Death knell for LightSquared?

WASHINGTON, D.C. — After long and detailed — and often contentious — efforts to work out a safe way for LightSquared to build a network of about 40,000 land-based towers in the U.S. for high-speed wireless transmissions without interfering with GPS, the battle seems to be nearing a satisfactory conclusion for general aviation and others using GPS.

The Federal Communication System is expected to rescind a conditional waiver issued to LightSquared last year after it was informed on Feb. 14 by the National Telecommunications and Information Administration (NTIA) that there is no practical way to prevent interference of GPS frequencies from the planned LightSquared network. Industry observers note this could be a death knell for LightSquared’s plan.

A condition of the waiver was that LightSquared had to provide its proposed LTE network wouldn’t interfere with frequencies used by GPS.

Those who depend on GPS, including general aviation, immediately objected to the waiver, especially after testing consistently showed that LightSquared’s transmissions interfered with GPS. One test showed it interfered with 75% of GPS navigation devices.

LightSquared officials argue that the manufacturers of GPS equipment rigged the tests, using special or obsolete devices that would show interference, as well as not including filters that could prevent the interference. In a prepared statement, LightSquared officials said the FCC should take the NTIA’s recommendation “with a generous helping of salt.”

The FCC won’t make a final decision until it has heard public comments, which should begin soon.

Craig Fuller, president of the Aircraft Owners and Pilots Association, welcomed the FCC’s decision as another example of the growing recognition of general aviation and the value of all flying.

“Pilots use GPS in all phases of flight from takeoff through landing, and GPS-based approaches permit all-weather access to some 2,000 airports not served by ground-based systems,” he said. “Ongoing work to modernize our air traffic infrastructure will only increase our reliance on GPS, so keeping the system accessible and free from interference is critical to ensuring that we continue to have the safest aviation system in the world.”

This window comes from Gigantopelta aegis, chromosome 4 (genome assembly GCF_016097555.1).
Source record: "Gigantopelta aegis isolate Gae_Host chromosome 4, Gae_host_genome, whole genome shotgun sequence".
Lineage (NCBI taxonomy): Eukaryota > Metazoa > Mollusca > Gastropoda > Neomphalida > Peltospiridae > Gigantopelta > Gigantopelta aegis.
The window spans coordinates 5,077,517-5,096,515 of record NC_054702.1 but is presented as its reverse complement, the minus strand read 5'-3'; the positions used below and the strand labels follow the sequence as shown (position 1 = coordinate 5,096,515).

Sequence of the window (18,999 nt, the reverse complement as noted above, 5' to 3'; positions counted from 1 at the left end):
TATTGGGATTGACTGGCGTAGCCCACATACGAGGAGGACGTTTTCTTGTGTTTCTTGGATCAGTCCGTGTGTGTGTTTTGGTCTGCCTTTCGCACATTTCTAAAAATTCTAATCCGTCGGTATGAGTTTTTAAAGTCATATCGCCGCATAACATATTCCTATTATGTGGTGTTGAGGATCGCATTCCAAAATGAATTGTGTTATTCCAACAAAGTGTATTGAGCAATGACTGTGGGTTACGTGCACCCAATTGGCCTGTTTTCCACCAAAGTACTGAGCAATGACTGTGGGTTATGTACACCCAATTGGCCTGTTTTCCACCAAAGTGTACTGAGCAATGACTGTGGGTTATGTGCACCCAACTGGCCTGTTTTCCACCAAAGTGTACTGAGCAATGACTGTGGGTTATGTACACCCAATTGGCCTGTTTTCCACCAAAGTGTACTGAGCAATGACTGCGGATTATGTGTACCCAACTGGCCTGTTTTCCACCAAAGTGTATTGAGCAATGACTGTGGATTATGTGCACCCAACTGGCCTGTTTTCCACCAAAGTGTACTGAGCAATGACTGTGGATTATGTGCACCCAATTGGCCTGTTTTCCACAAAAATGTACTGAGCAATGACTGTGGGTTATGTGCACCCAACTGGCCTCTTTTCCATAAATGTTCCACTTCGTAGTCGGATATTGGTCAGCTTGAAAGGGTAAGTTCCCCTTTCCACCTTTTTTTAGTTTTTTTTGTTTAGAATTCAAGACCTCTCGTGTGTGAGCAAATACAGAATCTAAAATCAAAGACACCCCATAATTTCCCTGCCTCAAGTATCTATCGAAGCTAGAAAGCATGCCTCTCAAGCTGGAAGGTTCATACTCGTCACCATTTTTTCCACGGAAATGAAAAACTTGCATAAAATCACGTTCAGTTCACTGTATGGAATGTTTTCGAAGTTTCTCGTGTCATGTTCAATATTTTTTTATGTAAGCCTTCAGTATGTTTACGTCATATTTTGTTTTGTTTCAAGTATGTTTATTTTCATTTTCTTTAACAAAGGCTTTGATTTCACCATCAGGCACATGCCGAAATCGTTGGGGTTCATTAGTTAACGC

GPS is the basis for the Next Generation Air Transportation System, commonly known as NextGen, which will replace radar with satellites. The FAA and the aviation industry have already invested more than $8 billion in NextGen.

Long-term planning and contracting for development of NextGen has been slowed because of the disputes between the Senate and the House over union voting in transportation businesses and other issues that prevented long-term financing since 2007. Those disputes led to 23 short-term extensions in the agency’s funding. A long-term reauthorization bill finally hammered out and recently signed by the president includes $11 billion for NextGen.

Worries about LightSquared’s plan and possible interference with GPS led to a recent House Aviation Subcommittee hearing focusing on GPS use in aviation safety. John Porcari, Deputy Secretary of Transportation, testified as to the importance of GPS, citing its value not only to travel but also to first responders, search and rescue, resource management, weather tracking, earthquake monitoring, national security, and critical infrastructures such as dams and power plants, surveying and mapping, and industries like precision agriculture, which saves American farmers up to $30 billion a year. Porcari said the FAA intends to work with NTIA to draft new GPS interference standards, adding the agency has already spent $2 million testing LightSquared’s network.

Rep. Tom Petri (R-Wis.), chairman of the subcommittee, declared he was pleased with the protective plan Porcari said the FAA and the Department of Transportation will pursue to protect GPS. He added that “efforts must be made to ensure aviation safety and efficiency benefits made possible by the GPS system are preserved.”

Also testifying at the hearing was AOPA’s Fuller, who warned that interference with GPS signals could jeopardize use of the fundamental technology in airspace modernization efforts, pointing out that there is no viable backup system in the event GPS becomes inaccessible to general aviation.

Although definitely on a positive path, the fight between aviation interests and LightSquared over GPS is not totally settled as LightSquared has indicated it continues to struggle for a solution. But if the FCC restriction follows through, LightSquared might have to cancel its plans for a $14 billion dollar wireless system.

 Charles Spence is General Aviation News’ Washington, D.C., correspondent.

 

 

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Comments

  1. AOPA is missing the fact that the LightSquared network and others like it would be tremendously useful to pilots. While there is a chance that someone’s crappy old GPS have problems, it would be easy enough to test and find a work around. I think the benefits of a fully WiFi connected cockpit would far outweigh the costs. In fact the FAA ought to scrap ADS-B altogether in favor of broadcasting and receiving information via secure Internet connection.

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